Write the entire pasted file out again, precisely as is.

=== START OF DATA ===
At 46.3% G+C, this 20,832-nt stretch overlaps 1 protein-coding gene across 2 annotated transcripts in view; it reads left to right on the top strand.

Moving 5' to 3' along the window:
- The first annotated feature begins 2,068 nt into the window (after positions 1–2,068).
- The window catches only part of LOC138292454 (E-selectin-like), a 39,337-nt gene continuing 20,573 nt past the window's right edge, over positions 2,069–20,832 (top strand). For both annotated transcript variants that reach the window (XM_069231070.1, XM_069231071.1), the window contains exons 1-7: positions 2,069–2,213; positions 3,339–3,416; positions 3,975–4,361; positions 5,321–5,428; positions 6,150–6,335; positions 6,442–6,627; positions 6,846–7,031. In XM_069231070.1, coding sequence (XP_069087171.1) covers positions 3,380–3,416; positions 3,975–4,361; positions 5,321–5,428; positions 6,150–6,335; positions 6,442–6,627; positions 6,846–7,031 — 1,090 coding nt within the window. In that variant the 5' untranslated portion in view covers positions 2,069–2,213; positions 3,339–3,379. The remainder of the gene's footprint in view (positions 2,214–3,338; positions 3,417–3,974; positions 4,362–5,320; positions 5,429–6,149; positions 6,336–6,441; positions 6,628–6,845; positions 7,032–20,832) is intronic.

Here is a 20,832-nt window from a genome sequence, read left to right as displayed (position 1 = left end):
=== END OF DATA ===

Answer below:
At 46.3% G+C, this 20,832-nt stretch overlaps 1 protein-coding gene across 2 annotated transcripts in view; it reads left to right on the top strand.

Moving 5' to 3' along the window:
- The first annotated feature begins 2,068 nt into the window (after positions 1–2,068).
- The window catches only part of LOC138292454 (E-selectin-like), a 39,337-nt gene continuing 20,573 nt past the window's right edge, over positions 2,069–20,832 (top strand). For both annotated transcript variants that reach the window (XM_069231070.1, XM_069231071.1), the window contains exons 1-7: positions 2,069–2,213; positions 3,339–3,416; positions 3,975–4,361; positions 5,321–5,428; positions 6,150–6,335; positions 6,442–6,627; positions 6,846–7,031. In XM_069231070.1, coding sequence (XP_069087171.1) covers positions 3,380–3,416; positions 3,975–4,361; positions 5,321–5,428; positions 6,150–6,335; positions 6,442–6,627; positions 6,846–7,031 — 1,090 coding nt within the window. In that variant the 5' untranslated portion in view covers positions 2,069–2,213; positions 3,339–3,379. The remainder of the gene's footprint in view (positions 2,214–3,338; positions 3,417–3,974; positions 4,362–5,320; positions 5,429–6,149; positions 6,336–6,441; positions 6,628–6,845; positions 7,032–20,832) is intronic.

Here is a 20,832-nt window from a genome sequence, read left to right as displayed (position 1 = left end):